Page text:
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The "Motherland," a monumental sculpture in Kiev, Ukraine

European DMCs Face Uncertainty as Ukraine Crisis Deepens

Especially for business events in Eastern Europe, the war clouds a promising rebound from the pandemic.

The last two years have been a massive challenge for the meetings industry, and few segments have suffered as much as destination management companies. These on-the-ground specialists in meeting locations around the world have been especially vulnerable to Covid-19 cancellations and postponements—managing ground transportation, off-site events, and special activities for groups is their main source of revenue.
Now, for DMCs operating in Europe, the Russian invasion of Ukraine is a new source of anxiety, just as business was beginning to turn around.

Indeed, prospects were strong for European business for the DMCs under the Global DMC Partners umbrella. “Prior to the recent turmoil in Ukraine, demand for Europe rebounded dramatically throughout the continent, with a year-to-date increase of 250 percent compared to 2021,” says Catherine Chaulet, company president and CEO. However, war in Eastern Europe has created uncertainty. “We have already seen several cancellations in countries that border Ukraine, mostly from U.S. and European clients,” Chaulet says. “The effect of the invasion of Ukraine could be devastating to some Eastern European destinations.”

“There is certainly concern [from clients], and our DMCs are watching this very closely,” says Marty MacKay, DMCP, president, alliance events and operations, Hosts Global.  While Hosts hasn’t yet seen any cancellations or location shifts as a result of the conflict. “You can bet that clients are watching closely,” she says.

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Chaulet remains hopeful that business will not be affected outside the conflict zone. “At this time, we see the impact geographically concentrated in Ukraine, Russia, and a few bordering countries. Other European destinations, especially central, western, and southern European nations, are still in high demand and face a lower risk of impact on group business. It is important to note that although Eastern European destinations were growing in demand, comparatively, they represent a smaller portion of overall European group demand.”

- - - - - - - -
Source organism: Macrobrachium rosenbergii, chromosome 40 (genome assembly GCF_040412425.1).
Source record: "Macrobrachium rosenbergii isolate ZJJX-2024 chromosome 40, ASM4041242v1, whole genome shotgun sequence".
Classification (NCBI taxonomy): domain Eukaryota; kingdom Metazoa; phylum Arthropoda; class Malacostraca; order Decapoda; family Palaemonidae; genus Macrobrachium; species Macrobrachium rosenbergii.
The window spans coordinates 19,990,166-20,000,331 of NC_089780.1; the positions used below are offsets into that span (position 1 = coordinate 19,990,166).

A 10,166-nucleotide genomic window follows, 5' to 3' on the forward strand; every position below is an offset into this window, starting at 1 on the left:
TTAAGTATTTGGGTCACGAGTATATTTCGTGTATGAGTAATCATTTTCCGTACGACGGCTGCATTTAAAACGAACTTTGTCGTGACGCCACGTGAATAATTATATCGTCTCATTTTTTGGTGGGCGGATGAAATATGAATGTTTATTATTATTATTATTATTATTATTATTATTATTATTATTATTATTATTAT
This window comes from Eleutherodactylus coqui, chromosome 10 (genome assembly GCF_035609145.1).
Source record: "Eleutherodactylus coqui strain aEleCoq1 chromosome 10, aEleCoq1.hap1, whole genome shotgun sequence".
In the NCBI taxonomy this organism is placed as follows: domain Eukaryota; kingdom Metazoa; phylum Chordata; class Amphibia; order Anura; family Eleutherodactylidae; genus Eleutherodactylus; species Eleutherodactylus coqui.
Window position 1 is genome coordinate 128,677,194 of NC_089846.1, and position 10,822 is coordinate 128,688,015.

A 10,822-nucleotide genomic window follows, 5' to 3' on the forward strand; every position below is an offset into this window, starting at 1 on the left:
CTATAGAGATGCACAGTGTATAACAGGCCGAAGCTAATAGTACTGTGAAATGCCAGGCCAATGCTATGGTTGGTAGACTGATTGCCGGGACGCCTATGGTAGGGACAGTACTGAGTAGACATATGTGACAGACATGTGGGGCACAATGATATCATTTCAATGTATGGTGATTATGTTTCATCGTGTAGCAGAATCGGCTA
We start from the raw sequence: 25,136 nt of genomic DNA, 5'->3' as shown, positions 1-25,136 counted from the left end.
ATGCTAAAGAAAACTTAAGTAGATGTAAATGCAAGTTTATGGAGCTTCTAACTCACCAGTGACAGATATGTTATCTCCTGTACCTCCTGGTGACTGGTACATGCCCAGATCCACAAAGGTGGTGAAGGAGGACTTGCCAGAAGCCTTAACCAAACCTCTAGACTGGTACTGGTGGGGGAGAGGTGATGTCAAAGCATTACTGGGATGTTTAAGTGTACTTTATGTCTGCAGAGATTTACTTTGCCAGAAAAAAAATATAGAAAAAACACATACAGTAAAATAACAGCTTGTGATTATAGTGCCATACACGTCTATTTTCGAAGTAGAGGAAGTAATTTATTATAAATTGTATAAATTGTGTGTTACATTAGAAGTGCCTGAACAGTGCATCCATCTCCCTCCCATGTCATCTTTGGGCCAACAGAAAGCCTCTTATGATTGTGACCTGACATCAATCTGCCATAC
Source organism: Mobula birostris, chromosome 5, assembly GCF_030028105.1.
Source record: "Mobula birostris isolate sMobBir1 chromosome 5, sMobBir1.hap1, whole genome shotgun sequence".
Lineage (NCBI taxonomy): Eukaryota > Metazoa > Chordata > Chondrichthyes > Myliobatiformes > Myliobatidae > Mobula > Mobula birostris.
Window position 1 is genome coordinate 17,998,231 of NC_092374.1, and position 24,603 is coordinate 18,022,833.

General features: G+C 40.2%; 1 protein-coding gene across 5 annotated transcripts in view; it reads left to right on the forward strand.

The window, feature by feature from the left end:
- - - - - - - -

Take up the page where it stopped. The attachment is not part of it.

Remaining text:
Sylvia Andre, chief marketing officer at MCI Group, which owns Ovation Global DMC, also reports a new level of concern from clients. Ovation’s DMCs and DMC partners had been riding a wave of new bookings in Europe this year, particularly in France, Germany, and Portugal, but the landscape has changed. “Our [DMC] partners in the Ukraine are directly impacted and all global business has shifted away from the country. American clients that have upcoming programs in neighboring or [other] European destinations are asking the right questions: Do you think programs in Europe are safe to go ahead now? If I am programming events in Europe, what can we expect and what should we tell our attendees?”

To answer those questions, DMCs can do what they do well: Bring local knowledge and insights to the table. As Chaulet notes, a credible information source is especially valuable in times of crisis. “The reality on site in European destinations may be very different than what is communicated through the media. Access to trustworthy, clear, and factual communication is what meeting planners need more now than ever before.”

“Our teams on the ground have the information to support next steps,” notes MCI’s Andre. “At this moment, Ovation Global DMC does not foresee any safety risks in Europe, to which end we continue to provide guidance and information in the developing situation.”

But for DMCs in Europe, especially Eastern Europe, the unpredictability and concern they have lived with through the pandemic drags on. As Host Global’s MacKay says, “The overall feeling for today [February 28] is that it is too soon to tell. So, for now we all hold our breath. Tomorrow could have a very different answer.”

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